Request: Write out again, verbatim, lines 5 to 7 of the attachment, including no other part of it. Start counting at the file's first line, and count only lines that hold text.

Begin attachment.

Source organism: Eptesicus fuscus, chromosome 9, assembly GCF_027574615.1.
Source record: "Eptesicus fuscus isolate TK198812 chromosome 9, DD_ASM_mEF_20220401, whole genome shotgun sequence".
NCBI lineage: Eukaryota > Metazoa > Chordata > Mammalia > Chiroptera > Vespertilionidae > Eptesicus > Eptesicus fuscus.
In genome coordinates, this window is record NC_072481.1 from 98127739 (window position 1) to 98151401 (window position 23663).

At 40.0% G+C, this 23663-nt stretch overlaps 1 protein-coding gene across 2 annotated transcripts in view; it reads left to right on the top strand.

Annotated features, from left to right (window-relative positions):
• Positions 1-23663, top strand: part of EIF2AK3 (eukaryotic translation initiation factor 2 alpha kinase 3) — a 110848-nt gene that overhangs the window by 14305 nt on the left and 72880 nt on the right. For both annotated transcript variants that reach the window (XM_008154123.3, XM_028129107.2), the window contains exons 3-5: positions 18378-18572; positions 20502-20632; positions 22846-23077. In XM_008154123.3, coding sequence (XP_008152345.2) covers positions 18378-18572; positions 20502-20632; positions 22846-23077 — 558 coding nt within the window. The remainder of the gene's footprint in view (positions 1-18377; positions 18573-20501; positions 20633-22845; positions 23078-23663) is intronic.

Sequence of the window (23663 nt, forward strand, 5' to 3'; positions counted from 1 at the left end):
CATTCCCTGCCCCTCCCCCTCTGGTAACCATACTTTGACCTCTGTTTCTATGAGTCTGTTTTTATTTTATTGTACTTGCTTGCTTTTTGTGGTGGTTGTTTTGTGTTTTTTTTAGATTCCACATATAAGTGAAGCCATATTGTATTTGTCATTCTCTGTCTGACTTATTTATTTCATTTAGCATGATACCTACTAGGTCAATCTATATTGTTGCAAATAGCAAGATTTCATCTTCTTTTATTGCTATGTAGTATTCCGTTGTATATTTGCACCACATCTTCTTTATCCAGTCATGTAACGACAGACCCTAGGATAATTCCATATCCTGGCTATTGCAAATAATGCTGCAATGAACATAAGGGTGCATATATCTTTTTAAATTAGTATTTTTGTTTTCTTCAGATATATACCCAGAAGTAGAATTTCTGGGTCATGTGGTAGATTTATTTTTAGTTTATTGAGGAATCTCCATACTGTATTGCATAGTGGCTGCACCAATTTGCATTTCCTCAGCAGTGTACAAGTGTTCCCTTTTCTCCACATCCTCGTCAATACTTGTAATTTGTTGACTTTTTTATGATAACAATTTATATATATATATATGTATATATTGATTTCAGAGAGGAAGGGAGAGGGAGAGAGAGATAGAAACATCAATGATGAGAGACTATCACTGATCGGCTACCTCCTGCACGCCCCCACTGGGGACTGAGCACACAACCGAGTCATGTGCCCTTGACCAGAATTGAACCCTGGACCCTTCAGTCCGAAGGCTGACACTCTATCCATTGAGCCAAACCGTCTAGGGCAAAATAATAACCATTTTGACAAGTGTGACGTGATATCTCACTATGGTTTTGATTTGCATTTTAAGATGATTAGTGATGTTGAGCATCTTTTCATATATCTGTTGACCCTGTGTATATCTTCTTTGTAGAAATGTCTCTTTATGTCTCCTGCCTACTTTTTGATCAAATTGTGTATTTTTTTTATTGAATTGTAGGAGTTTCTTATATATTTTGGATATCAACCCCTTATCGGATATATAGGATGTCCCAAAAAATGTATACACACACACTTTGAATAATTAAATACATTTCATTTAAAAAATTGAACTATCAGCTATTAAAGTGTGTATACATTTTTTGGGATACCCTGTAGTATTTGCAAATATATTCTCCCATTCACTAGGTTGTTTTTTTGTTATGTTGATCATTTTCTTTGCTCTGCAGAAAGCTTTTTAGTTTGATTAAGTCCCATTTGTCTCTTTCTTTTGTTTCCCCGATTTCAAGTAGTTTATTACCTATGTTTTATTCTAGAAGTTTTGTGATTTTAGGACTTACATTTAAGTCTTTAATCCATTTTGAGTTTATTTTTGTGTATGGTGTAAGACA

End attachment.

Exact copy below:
At 40.0% G+C, this 23663-nt stretch overlaps 1 protein-coding gene across 2 annotated transcripts in view; it reads left to right on the top strand.

Annotated features, from left to right (window-relative positions):
• Positions 1-23663, top strand: part of EIF2AK3 (eukaryotic translation initiation factor 2 alpha kinase 3) — a 110848-nt gene that overhangs the window by 14305 nt on the left and 72880 nt on the right. For both annotated transcript variants that reach the window (XM_008154123.3, XM_028129107.2), the window contains exons 3-5: positions 18378-18572; positions 20502-20632; positions 22846-23077. In XM_008154123.3, coding sequence (XP_008152345.2) covers positions 18378-18572; positions 20502-20632; positions 22846-23077 — 558 coding nt within the window. The remainder of the gene's footprint in view (positions 1-18377; positions 18573-20501; positions 20633-22845; positions 23078-23663) is intronic.